A Test for the Iran Deal—and the 2016 Contenders

Marco Rubio and others can use the open amendment process to make a push on hot-button issues.

WASHINGTON, DC - MAY 13: U.S. Sen. Marco Rubio (R-FL) speaks during a National Press Club Newsmaker Luncheon May 13, 2014 in Washington, DC. Sen. Rubio delivered a policy speech on social security and answered questions during the luncheon. 
National Journal
April 26, 2015, 4:05 p.m.

Mitch Mc­Con­nell prom­ised that when he be­came ma­jor­ity lead­er, the Sen­ate would have an open amend­ment pro­cess. That’s ex­actly what the cham­ber will get this week on a high-stakes Ir­an bill—a scary test for an already hard-fought deal between the ad­min­is­tra­tion, Re­pub­lic­ans, and Demo­crats.

Sen­at­ors from both parties—in­clud­ing the quar­tet eye­ing pres­id­en­tial bids—will have the chance to push for tricky votes on Is­rael, ter­ror­ism, and Amer­ic­an de­tain­ees abroad. Yet al­low­ing that gaunt­let is also the best way for Mc­Con­nell to en­sure that whenev­er the Sen­ate takes a fi­nal vote to re­quire con­gres­sion­al re­view of any nuc­le­ar agree­ment with Ir­an, the mes­sage will come through loud and clear: Whatever deal the White House strikes, Con­gress will be watch­ing closely.

The Sen­ate is ex­pec­ted to spend most of the week de­bat­ing the Ir­an Nuc­le­ar Agree­ment Re­view Act, which re­ceived a un­an­im­ous vote in the For­eign Re­la­tions Com­mit­tee earli­er this month. It would re­quire the ad­min­is­tra­tion to turn over the text of any fin­ished agree­ment to Con­gress for a 30-day re­view. Dur­ing that time, which could be ex­ten­ded, the White House would be pro­hib­ited from lift­ing sanc­tions.

If the fi­nal Ir­an nuc­le­ar agree­ment doesn’t meet cer­tain stand­ards, these elec­ted of­fi­cials could make life very dif­fi­cult for those who want them to sign off on it. The White House, which grudgingly agreed to ac­cept the re­view pro­cess, is well aware of this.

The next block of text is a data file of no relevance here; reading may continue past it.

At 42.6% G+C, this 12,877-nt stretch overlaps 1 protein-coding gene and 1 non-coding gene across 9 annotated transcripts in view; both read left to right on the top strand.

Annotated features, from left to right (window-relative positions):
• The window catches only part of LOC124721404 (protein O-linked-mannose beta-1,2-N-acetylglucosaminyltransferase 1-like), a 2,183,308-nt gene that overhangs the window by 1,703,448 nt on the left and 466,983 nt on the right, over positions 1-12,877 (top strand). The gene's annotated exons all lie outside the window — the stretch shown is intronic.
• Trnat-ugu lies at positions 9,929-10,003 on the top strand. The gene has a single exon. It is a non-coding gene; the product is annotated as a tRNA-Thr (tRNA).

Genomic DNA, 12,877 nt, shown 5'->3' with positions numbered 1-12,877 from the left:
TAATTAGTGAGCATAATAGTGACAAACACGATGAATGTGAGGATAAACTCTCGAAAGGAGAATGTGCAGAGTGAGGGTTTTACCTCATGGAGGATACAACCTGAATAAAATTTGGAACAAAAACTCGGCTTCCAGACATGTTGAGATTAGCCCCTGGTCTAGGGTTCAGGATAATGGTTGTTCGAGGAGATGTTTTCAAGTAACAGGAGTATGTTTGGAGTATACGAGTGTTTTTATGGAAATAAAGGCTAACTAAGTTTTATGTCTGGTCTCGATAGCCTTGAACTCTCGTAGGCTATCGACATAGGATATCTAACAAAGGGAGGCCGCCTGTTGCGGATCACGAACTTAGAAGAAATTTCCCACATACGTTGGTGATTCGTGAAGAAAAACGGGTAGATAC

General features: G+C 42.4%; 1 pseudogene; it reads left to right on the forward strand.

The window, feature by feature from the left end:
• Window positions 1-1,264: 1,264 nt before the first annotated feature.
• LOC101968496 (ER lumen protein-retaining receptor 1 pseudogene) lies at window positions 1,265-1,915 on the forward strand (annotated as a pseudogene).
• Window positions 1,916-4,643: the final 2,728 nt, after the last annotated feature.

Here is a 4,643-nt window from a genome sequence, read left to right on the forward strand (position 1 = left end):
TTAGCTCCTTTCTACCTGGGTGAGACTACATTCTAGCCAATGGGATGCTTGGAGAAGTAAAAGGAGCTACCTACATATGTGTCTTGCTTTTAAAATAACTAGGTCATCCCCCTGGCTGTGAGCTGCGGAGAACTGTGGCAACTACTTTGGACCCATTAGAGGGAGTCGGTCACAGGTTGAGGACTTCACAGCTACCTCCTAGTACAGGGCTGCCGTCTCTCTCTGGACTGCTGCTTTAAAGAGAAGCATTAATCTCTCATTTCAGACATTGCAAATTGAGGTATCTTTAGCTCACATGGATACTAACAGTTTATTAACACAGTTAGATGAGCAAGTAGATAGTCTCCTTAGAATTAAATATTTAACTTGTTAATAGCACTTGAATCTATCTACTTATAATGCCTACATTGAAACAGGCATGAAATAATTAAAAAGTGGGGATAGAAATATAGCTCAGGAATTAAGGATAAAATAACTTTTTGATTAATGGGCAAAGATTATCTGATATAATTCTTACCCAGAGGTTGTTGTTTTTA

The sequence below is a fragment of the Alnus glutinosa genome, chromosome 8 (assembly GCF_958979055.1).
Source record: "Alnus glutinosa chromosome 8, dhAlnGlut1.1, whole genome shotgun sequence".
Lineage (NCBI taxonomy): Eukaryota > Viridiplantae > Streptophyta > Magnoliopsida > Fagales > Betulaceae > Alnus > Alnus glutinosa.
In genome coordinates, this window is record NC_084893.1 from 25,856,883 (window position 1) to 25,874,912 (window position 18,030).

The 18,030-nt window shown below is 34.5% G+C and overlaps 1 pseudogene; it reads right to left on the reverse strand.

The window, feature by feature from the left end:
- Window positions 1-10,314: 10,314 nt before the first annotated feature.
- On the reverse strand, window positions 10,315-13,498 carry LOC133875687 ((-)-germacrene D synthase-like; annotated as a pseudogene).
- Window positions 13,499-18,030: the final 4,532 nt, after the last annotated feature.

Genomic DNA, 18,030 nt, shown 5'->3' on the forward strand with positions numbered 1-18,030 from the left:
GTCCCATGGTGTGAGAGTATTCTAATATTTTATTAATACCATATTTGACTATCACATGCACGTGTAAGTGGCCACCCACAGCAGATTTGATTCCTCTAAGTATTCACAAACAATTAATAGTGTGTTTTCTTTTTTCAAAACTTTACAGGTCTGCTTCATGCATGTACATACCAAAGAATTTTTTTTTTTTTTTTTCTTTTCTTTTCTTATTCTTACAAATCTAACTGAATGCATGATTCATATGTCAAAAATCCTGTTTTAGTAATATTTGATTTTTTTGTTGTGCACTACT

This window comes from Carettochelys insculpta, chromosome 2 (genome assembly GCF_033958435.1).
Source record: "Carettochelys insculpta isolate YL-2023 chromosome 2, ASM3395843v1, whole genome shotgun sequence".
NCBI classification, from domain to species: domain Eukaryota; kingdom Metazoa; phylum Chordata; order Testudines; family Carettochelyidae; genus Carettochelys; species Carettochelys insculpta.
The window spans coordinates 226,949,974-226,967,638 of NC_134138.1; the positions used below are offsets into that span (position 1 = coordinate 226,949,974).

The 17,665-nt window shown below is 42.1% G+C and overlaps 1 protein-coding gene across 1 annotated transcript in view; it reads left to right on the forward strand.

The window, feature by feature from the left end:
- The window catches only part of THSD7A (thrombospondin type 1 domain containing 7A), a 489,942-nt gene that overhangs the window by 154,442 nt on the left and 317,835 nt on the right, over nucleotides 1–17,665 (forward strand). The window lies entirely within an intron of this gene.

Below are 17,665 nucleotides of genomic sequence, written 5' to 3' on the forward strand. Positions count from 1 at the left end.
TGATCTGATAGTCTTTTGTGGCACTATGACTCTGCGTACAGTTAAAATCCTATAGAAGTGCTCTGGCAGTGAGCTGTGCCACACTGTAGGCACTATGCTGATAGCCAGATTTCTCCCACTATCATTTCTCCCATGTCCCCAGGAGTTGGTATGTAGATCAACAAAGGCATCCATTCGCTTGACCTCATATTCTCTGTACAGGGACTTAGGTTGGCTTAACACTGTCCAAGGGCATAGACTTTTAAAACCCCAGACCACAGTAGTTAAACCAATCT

But first, the Sen­ate has to get there. And with the abil­ity of any sen­at­or to of­fer any amend­ment for a vote, the deal could un­ravel.

“Any amend­ment, I worry about. There’s noth­ing spe­cif­ic,” said Sen. Ben Cardin, the rank­ing mem­ber on the For­eign Re­la­tions Com­mit­tee.

So far, Demo­crats haven’t offered any amend­ments, hop­ing to re­tain the deal as writ­ten. Sen. Robert Men­en­dez, a key play­er in craft­ing the le­gis­la­tion, said he is afraid of “up­set­ting the bal­ance” of the cur­rent le­gis­la­tion. He hopes sen­at­ors will “stay as true as pos­sible” to its cur­rent lan­guage.

Among the amend­ments already filed are sev­er­al from Sen. Marco Ru­bio, who held his fire in com­mit­tee on an amend­ment to re­quire that Ir­an pub­licly re­cog­nize Is­rael as a Jew­ish state. That amend­ment, which Ru­bio has filed again on the floor with Sens. Mark Kirk and Pat Toomey, is among the “pois­on pills” that would kill the nuc­le­ar-re­view act.

Ru­bio and Sen. James Risch both have amend­ments to re­quire that Ir­an re­lease de­tained Amer­ic­ans, which will spark a con­ver­sa­tion about how much the United States can trust a coun­try not to build nuc­le­ar weapons when it im­pris­ons Amer­ic­ans. Sen. John Bar­rasso has filed an amend­ment to re­quire that Ir­an is not dir­ectly sup­port­ing ter­ror­ism.

Cardin and For­eign Re­la­tions Com­mit­tee Chair­man Bob Cork­er both have said that the con­ver­sa­tions about ter­ror­ism and de­tain­ees are im­port­ant is­sues to dis­cuss, but they are not rel­ev­ant to the nuc­le­ar talks. They say any broad­en­ing of the re­view pro­cess bey­ond spe­cif­ics of a nuc­le­ar deal will weak­en Con­gress’s mes­sage.

Tell that to the folks run­ning for pres­id­ent, who are skep­tic­al that Ir­an will fol­low through on any of its prom­ises and would like to ad­opt a much harder line. And they have voters to an­swer to. Sen. Rand Paul is still de­cid­ing wheth­er he wants to of­fer any amend­ments, ac­cord­ing to an aide. Ru­bio has filed his amend­ments, but if he fol­lows his be­ha­vi­or in com­mit­tee, he may stop be­fore re­quir­ing a vote. Sen. Ted Cruz has filed one amend­ment to al­low Con­gress to re­in­state Ir­an sanc­tions un­der an ex­ped­ited vot­ing pro­ced­ure. All in all, it could get messy.

Sen. John Mc­Cain says he’s not wor­ried, really. “Every­body knows what the para­met­ers are of the deal,” he told Na­tion­al Journ­al. “So let’s see what hap­pens. If you said there were no amend­ments al­lowed, then there would be a re­volt. So you gotta roll the dice. I love rolling the dice.”

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